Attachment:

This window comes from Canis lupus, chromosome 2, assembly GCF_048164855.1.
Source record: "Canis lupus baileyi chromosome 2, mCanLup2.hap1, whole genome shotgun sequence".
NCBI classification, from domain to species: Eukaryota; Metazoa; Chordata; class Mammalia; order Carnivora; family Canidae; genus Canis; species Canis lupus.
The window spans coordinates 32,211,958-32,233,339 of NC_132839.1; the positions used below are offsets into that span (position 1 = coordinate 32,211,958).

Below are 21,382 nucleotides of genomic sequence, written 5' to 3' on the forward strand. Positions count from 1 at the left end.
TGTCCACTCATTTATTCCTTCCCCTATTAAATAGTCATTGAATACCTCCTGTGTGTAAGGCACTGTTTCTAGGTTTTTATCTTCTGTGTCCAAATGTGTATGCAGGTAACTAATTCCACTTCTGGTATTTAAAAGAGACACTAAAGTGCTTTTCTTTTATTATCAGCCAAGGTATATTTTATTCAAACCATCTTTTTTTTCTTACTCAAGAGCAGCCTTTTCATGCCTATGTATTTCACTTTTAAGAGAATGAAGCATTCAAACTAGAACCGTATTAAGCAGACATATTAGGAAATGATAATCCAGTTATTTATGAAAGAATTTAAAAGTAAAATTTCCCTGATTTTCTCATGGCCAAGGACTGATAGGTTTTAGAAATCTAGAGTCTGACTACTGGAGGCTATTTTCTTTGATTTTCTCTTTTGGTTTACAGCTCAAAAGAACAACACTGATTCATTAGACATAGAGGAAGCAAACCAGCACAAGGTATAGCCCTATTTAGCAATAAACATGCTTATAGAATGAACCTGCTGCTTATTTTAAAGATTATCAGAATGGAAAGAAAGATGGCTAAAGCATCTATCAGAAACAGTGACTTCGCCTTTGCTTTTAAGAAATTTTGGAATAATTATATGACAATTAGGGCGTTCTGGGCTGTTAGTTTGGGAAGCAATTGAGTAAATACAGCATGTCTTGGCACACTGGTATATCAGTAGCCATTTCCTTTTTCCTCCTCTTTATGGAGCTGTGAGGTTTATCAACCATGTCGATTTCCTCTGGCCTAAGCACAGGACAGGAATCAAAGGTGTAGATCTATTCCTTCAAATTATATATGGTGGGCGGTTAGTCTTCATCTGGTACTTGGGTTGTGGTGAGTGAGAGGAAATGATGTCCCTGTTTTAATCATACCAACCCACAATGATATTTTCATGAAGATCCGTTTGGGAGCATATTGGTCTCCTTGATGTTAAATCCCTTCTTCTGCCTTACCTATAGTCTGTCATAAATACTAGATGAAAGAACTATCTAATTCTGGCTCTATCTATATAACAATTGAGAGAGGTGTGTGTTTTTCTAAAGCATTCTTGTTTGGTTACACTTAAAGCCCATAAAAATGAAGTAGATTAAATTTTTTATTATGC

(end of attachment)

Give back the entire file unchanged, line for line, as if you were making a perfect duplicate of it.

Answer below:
This window comes from Canis lupus, chromosome 2, assembly GCF_048164855.1.
Source record: "Canis lupus baileyi chromosome 2, mCanLup2.hap1, whole genome shotgun sequence".
NCBI classification, from domain to species: Eukaryota; Metazoa; Chordata; class Mammalia; order Carnivora; family Canidae; genus Canis; species Canis lupus.
The window spans coordinates 32,211,958-32,233,339 of NC_132839.1; the positions used below are offsets into that span (position 1 = coordinate 32,211,958).

Below are 21,382 nucleotides of genomic sequence, written 5' to 3' on the forward strand. Positions count from 1 at the left end.
TGTCCACTCATTTATTCCTTCCCCTATTAAATAGTCATTGAATACCTCCTGTGTGTAAGGCACTGTTTCTAGGTTTTTATCTTCTGTGTCCAAATGTGTATGCAGGTAACTAATTCCACTTCTGGTATTTAAAAGAGACACTAAAGTGCTTTTCTTTTATTATCAGCCAAGGTATATTTTATTCAAACCATCTTTTTTTTCTTACTCAAGAGCAGCCTTTTCATGCCTATGTATTTCACTTTTAAGAGAATGAAGCATTCAAACTAGAACCGTATTAAGCAGACATATTAGGAAATGATAATCCAGTTATTTATGAAAGAATTTAAAAGTAAAATTTCCCTGATTTTCTCATGGCCAAGGACTGATAGGTTTTAGAAATCTAGAGTCTGACTACTGGAGGCTATTTTCTTTGATTTTCTCTTTTGGTTTACAGCTCAAAAGAACAACACTGATTCATTAGACATAGAGGAAGCAAACCAGCACAAGGTATAGCCCTATTTAGCAATAAACATGCTTATAGAATGAACCTGCTGCTTATTTTAAAGATTATCAGAATGGAAAGAAAGATGGCTAAAGCATCTATCAGAAACAGTGACTTCGCCTTTGCTTTTAAGAAATTTTGGAATAATTATATGACAATTAGGGCGTTCTGGGCTGTTAGTTTGGGAAGCAATTGAGTAAATACAGCATGTCTTGGCACACTGGTATATCAGTAGCCATTTCCTTTTTCCTCCTCTTTATGGAGCTGTGAGGTTTATCAACCATGTCGATTTCCTCTGGCCTAAGCACAGGACAGGAATCAAAGGTGTAGATCTATTCCTTCAAATTATATATGGTGGGCGGTTAGTCTTCATCTGGTACTTGGGTTGTGGTGAGTGAGAGGAAATGATGTCCCTGTTTTAATCATACCAACCCACAATGATATTTTCATGAAGATCCGTTTGGGAGCATATTGGTCTCCTTGATGTTAAATCCCTTCTTCTGCCTTACCTATAGTCTGTCATAAATACTAGATGAAAGAACTATCTAATTCTGGCTCTATCTATATAACAATTGAGAGAGGTGTGTGTTTTTCTAAAGCATTCTTGTTTGGTTACACTTAAAGCCCATAAAAATGAAGTAGATTAAATTTTTTATTATGC